Celtic music benefits Czech children
The Czech Republic today is without a Children's hospice, but a multi-million dollar effort is now underway to change that. Since 1991 The Klicek foundation has sought to establish such a care center. They recently got a boost from some talented visitors.
Thousands of Czechs and visitors alike may have mistaken Old Town Square for Ireland this weekend. Traditional Celtic Music filled the air, played by a group of charitable Irish teens. Ce-ol-ta si flew from their small village in Cork to help out Czech children who are gravely ill. Businessman Pat Collins helped bring the band to Prague.
"Through my travels here in the Czech Republic I became aware of this charity called Klicek. We heard about the wonderful work that they do. I guess we just had in mind that it would be very nice if we could do something to try to help. We felt that maybe by inviting our friends in the music organization to come across and put on a few shows that any contribution that we could make would go a long way to a very worthy cause here."
Klicek works to comfort kids afflicted with terrible diseases. Today the organization is trying to build the Czech Republic's first children's hospice, which would allow families to stay together as a child fights against life-threatening illnesses.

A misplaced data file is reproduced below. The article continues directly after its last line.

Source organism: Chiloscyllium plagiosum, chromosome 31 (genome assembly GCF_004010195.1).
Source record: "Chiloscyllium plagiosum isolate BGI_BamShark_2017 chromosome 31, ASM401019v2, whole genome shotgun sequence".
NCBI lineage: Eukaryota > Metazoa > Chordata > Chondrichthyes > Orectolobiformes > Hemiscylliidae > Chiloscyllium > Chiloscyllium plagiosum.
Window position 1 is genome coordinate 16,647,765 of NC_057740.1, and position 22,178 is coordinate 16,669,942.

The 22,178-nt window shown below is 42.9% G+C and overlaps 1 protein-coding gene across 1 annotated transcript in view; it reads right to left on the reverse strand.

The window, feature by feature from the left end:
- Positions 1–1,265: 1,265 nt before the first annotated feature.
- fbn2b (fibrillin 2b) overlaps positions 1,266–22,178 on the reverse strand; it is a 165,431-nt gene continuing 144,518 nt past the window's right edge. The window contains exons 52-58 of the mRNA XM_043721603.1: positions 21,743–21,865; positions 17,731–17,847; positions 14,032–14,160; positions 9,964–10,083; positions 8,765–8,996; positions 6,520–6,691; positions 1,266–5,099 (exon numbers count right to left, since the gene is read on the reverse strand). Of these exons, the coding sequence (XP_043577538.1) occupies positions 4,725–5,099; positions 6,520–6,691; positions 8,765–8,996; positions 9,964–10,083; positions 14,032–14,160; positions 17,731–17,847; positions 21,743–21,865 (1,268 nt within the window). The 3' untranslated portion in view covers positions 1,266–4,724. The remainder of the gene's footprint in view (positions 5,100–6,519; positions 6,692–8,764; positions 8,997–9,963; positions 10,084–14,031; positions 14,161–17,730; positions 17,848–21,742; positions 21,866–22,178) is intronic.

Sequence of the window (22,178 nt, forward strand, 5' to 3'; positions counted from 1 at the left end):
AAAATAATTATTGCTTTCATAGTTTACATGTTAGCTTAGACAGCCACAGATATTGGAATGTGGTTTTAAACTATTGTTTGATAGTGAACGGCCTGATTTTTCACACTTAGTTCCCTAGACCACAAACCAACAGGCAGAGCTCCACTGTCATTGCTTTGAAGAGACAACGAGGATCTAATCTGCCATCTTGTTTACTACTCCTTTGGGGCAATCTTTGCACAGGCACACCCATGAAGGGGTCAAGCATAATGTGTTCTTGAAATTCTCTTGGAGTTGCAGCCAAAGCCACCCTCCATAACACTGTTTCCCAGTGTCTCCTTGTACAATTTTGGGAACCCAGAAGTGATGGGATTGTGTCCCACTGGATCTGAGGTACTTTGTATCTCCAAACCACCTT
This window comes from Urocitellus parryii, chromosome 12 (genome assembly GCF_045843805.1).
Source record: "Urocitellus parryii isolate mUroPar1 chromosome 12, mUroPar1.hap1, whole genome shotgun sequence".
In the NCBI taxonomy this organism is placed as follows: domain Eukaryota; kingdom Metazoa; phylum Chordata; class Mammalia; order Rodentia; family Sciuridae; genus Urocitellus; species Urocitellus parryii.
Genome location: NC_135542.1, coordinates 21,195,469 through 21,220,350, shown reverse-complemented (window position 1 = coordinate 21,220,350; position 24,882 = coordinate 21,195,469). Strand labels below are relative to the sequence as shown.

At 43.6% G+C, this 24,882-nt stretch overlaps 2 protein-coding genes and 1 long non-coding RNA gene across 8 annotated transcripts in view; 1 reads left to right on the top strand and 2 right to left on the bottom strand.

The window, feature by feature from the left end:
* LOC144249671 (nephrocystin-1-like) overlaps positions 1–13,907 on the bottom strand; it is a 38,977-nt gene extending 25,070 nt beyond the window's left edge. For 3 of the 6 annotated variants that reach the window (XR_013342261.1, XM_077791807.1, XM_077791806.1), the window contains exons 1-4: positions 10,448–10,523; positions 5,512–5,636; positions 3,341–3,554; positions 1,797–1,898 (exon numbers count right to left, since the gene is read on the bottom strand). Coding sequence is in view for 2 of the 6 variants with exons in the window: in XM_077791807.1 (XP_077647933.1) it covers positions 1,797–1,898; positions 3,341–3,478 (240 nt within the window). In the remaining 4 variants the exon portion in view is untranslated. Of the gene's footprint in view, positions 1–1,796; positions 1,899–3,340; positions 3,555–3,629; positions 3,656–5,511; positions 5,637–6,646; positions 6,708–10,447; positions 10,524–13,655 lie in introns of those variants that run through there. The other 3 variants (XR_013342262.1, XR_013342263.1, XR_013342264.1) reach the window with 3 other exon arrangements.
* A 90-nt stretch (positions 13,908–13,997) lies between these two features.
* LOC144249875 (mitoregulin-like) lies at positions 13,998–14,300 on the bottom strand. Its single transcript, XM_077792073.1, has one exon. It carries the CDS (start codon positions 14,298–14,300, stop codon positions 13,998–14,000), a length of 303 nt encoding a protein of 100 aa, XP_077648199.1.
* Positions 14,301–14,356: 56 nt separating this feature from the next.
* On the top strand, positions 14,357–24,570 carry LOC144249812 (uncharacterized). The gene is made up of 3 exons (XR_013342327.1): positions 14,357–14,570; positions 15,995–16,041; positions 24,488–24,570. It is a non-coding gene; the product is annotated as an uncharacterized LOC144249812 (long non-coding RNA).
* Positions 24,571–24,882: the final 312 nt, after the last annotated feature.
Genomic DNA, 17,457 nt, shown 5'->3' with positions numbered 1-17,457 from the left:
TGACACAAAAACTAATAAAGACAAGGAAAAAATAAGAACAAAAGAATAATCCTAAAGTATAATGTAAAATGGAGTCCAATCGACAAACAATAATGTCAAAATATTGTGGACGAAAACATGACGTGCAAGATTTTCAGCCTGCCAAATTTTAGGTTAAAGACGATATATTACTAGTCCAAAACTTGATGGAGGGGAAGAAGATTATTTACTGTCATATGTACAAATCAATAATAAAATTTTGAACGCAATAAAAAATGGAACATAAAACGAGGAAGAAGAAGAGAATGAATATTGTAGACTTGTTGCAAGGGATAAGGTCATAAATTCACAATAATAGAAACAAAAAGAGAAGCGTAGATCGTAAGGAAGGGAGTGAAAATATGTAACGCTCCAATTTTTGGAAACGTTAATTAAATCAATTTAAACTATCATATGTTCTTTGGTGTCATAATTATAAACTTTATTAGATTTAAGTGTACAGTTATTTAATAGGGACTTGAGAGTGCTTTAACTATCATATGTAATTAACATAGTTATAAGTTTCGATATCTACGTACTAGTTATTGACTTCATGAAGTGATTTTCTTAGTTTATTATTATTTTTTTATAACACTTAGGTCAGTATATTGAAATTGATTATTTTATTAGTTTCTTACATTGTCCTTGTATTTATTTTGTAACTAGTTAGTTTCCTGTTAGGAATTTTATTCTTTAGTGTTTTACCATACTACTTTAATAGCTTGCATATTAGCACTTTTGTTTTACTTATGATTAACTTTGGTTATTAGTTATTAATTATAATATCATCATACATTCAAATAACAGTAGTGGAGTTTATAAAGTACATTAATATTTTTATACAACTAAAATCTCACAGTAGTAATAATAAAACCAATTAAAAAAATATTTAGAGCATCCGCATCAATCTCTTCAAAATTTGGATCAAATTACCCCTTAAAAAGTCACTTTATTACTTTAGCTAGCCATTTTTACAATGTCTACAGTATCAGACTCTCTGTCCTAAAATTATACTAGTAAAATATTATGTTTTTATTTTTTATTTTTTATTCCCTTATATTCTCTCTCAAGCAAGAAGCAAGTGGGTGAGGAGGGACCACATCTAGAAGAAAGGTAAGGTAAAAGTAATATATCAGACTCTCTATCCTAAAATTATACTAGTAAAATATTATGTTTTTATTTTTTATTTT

Currently half of the hospice in Malejovice is finished and offers respite, non-medical care. The performers from Ireland came to help the next phase, according to Klicek field worker Lenka Lando:
"The thing which we are trying to do here is to raise the money for a place which could be also with the medical care, so sick children and their families could actually stay there."
During four performances in Stare Mesto and Hradcany, Ceolta Si had people smiling and even dancing.
Many stuffed Czech crowns, Euros and occasionally American dollars -into the water jugs the band used to collect donations. And of course, there were plenty of coins to count.
The donations help, but they are just the beginning of a long financial climb. Executive Director Jiri Kralovec estimates that the new nursing unit will cost 50 million crowns, or a little more than 2 million U.S. dollars, to build. Lando adds:
"The final amount of money needed is going to be known only when they will completely finish with the project documentation. Now it's the question about if there is going to be, I don't know, the center oxygen or if there's going to be mobile oxygen."
So small last minute details still have to be worked out.
"It's very different of amount of money if you have the center oxygen, for example, or if you have the mobile oxygen. So they are details, but they are expensive details."
Hospice work is hard work. Though hospices often can't cure diseases, they can make sure that kids don't have to face those diseases alone. Lando again:
"They need somebody to work with them or be with them in a normal human way, not looking at them in a funny way just because they are ill. Somebody who accepts that [the children] are ill, is trying to help as much as they can, but they still are normal. And that's why I do it."
And that's why 28 musicians and dancers traveled to Prague from Ireland: to help as much as they can.